Slain rapper Nipsey Hussle was memorialized today in Los Angeles as thousands of fans and celebrities came to pay tribute.
The rapper, born Ermias Joseph Asghedom, was killed last month after he was shot outside of his Hyde Park clothing store over a personal dispute.
Hussle, who was nominated for a Best Rap Album Grammy earlier this year for his critically-acclaimed “Victory Lap,” had become a “potent symbol of black entrepreneurship,” in his south LA community, said the New York Times.
As a former gang member, Hussle became an outspoken voice in the Black community, working to build up neighborhoods and empower youth to opt out of gangs.
A Vegan Message to the Community
And for his mother, Angelique Smith, honoring Hussle’s memory also means adopting a vegan diet. “I want to encourage you to choose a vegan lifestyle,” Smith said to the crowd of thousands who poured into the free service held at the Staples Center in downtown LA. The service was followed by a precession that wrapped its way through the south LA neighborhoods where Hussle grew up. Hussle’s service marks only the second time the 21,000-seat Staples Center has been used to honor a musician — the last time was in 2009, when Michael Jackson died, notes the Los Angeles Times.
The artist was also memorialized on Thursday by another Los Angeles artist, Constantin LeFou. LeFou is the founder of the Vegan Club — a street art and clothing brand that highlights vegan celebrities.
“This homage goes to a true hustler,” Vegan Club wrote on its Instagram page. “That’s the price you pay when you fight the big corps and try to bring the truth out there… Being a vegan rebel has its price.”
The rapper received praises from fellow SoCal rap legend Snoop Dogg, who was in attendance at the service. “We’re going to respect another man from another neighborhood when he comes from where we come from,” Snoop Dogg said. “You are a peace advocate, Nip. That’s what you are.”
Vegan R&B music legend Stevie Wonder also took the stage to offer his respects and perform the song “Tears in Heaven.”
“It is a heartbreak to again lose a member of our family,” Wonder said. “It is a heartbreak because it’s so unnecessary. It is so painful to know that we don’t have enough people taking a position that says: Listen, we must have stronger gun laws.”
“It is unacceptable,” he added. “It is almost like the world is becoming blind. I pray that we will grow and that the leaders who have responsibility to perpetuate life will do it by making sure that the laws will make it very hard for people to have guns and take their frustrations out to kill life.”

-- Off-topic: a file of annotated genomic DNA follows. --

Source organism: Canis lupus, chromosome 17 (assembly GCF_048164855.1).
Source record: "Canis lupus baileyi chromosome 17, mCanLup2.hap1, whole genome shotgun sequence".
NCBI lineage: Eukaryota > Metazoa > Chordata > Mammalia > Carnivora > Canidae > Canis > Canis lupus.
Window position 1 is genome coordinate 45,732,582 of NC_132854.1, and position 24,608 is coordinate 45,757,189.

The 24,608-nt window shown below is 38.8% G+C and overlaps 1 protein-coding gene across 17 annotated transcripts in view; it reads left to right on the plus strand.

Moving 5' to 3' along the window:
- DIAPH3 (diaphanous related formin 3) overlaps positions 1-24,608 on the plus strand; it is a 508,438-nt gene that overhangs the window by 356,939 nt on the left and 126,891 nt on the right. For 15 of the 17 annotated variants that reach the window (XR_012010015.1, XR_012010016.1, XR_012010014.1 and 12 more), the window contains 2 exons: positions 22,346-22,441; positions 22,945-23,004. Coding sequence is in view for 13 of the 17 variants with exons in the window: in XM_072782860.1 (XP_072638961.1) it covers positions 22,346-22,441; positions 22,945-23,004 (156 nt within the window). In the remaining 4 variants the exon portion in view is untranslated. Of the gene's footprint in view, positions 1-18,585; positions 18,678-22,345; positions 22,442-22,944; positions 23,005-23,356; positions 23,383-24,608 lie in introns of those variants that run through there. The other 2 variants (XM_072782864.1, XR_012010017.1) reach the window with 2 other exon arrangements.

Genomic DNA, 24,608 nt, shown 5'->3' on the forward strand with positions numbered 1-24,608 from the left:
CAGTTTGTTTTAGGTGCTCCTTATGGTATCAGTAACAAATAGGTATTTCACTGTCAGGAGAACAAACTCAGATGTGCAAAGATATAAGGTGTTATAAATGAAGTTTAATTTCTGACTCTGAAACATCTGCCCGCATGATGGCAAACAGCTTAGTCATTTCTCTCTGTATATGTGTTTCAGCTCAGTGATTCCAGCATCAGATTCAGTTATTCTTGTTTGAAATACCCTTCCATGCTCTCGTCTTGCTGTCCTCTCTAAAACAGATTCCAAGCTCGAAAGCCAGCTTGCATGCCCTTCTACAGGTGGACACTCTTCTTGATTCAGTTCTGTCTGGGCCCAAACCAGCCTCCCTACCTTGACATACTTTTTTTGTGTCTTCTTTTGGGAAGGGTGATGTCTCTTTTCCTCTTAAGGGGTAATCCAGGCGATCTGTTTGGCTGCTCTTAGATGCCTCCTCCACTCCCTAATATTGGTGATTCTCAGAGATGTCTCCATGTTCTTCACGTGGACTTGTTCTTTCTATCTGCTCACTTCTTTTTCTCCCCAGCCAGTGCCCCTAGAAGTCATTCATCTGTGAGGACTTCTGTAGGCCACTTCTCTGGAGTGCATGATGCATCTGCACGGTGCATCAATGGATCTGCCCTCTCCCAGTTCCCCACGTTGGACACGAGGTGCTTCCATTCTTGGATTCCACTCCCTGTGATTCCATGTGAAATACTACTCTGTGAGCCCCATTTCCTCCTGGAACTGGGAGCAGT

Hussle had fans everywhere, including in former President Barack Obama, who praised the 33-year-old artist for seeing so much potential in communities hard hit by gangs.
“While most people look at the Crenshaw neighborhood where he grew up and see only gangs, bullets and despair, Nipsey saw potential,” the former president wrote in a letter that was on display at the service. “He saw hope. He saw a community that even through its flaws taught him to always keep going.”
Jay-Z, Drake, and Kendrick Lamar all offered praises through social media and written statements.
“You were a curious soul who was evolving at a speed that was truly inspiring. The seeds you have planted are already bearing fruit,” wrote Jay-Z. His Roc Nation managed Hussle.
Fellow South LA artist and activist Kendrick Lamar praised Hussle’s ability to build relationships, “I watched a young, ambitious black male orchestrate fellowship amongst the men around him,” he said.
“Sent off like a king and rightfully so,” rapper Drake wrote in an Instagram post.
A Voice for Change
Smith’s message of veganism tied into Hussle’s own personal diet and lifestyle as well as his anti-gang work; she commented on how veganism can be a critical part of avoiding the trappings that unhealthy diets, alcohol, and narcotics can lead to, such as gang activity and violence that ultimately took Hussle’s life.
“I want to encourage you to choose a vegan lifestyle,” she said. “I want to encourage you to let [go of] your use of alcoholic beverages and narcotic substances. I want to tell you that we come from royalty and regality. I want to tell you that we are very loving and kind and a spiritual race of people. I want to tell you that we are very traumatized and pressurized people.”
A strong vision to protect and preserve his local community, Hussle became an avid real estate investor, buying up property to keep gentrifiers out of the community.
Fans also were able to pay their respects in front of his black armored truck, “a fixture outside his clothing store,” the Times notes, that was brought out for the service.
Kathleen Gonzalez, 20, who attended the service, said she remembered how Hussle treated everyone — “a homeless man, an average man, a man without papers who was here illegally,” she told the Times, “He gave everyone the same praise he received.”
“He walked among the blue with a heart full of red, and all the colors in between, because his life was for unity,” Minister Louis Farrakhan, the Nation of Islam leader, said in his remarks at the service. “His homecoming will be a life call for us to get up from where we are and be a new man and new woman.”